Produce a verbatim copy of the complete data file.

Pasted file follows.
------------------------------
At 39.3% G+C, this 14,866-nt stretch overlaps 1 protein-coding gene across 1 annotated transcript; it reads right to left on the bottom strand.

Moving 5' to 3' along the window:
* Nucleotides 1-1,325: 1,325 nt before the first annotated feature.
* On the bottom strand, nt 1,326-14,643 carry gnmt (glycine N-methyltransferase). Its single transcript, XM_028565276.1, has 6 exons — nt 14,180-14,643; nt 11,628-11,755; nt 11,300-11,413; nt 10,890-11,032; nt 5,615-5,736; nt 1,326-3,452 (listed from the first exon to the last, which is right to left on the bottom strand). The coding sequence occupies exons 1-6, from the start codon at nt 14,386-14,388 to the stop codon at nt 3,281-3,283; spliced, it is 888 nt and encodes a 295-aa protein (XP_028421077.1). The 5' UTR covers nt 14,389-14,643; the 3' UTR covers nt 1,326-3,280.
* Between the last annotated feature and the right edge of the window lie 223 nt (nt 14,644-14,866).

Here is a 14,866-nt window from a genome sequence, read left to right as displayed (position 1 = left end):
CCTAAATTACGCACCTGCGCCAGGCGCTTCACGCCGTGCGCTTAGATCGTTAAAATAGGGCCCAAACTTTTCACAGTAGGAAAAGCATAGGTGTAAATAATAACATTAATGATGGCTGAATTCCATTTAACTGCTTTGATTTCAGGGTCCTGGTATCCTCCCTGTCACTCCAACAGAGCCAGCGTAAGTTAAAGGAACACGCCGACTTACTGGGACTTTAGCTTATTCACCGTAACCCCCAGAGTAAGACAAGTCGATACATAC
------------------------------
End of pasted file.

At 39.3% G+C, this 14,866-nt stretch overlaps 1 protein-coding gene across 1 annotated transcript; it reads right to left on the bottom strand.

Moving 5' to 3' along the window:
* Nucleotides 1-1,325: 1,325 nt before the first annotated feature.
* On the bottom strand, nt 1,326-14,643 carry gnmt (glycine N-methyltransferase). Its single transcript, XM_028565276.1, has 6 exons — nt 14,180-14,643; nt 11,628-11,755; nt 11,300-11,413; nt 10,890-11,032; nt 5,615-5,736; nt 1,326-3,452 (listed from the first exon to the last, which is right to left on the bottom strand). The coding sequence occupies exons 1-6, from the start codon at nt 14,386-14,388 to the stop codon at nt 3,281-3,283; spliced, it is 888 nt and encodes a 295-aa protein (XP_028421077.1). The 5' UTR covers nt 14,389-14,643; the 3' UTR covers nt 1,326-3,280.
* Between the last annotated feature and the right edge of the window lie 223 nt (nt 14,644-14,866).

Here is a 14,866-nt window from a genome sequence, read left to right as displayed (position 1 = left end):
CCTAAATTACGCACCTGCGCCAGGCGCTTCACGCCGTGCGCTTAGATCGTTAAAATAGGGCCCAAACTTTTCACAGTAGGAAAAGCATAGGTGTAAATAATAACATTAATGATGGCTGAATTCCATTTAACTGCTTTGATTTCAGGGTCCTGGTATCCTCCCTGTCACTCCAACAGAGCCAGCGTAAGTTAAAGGAACACGCCGACTTACTGGGACTTTAGCTTATTCACCGTAACCCCCAGAGTAAGACAAGTCGATACATAC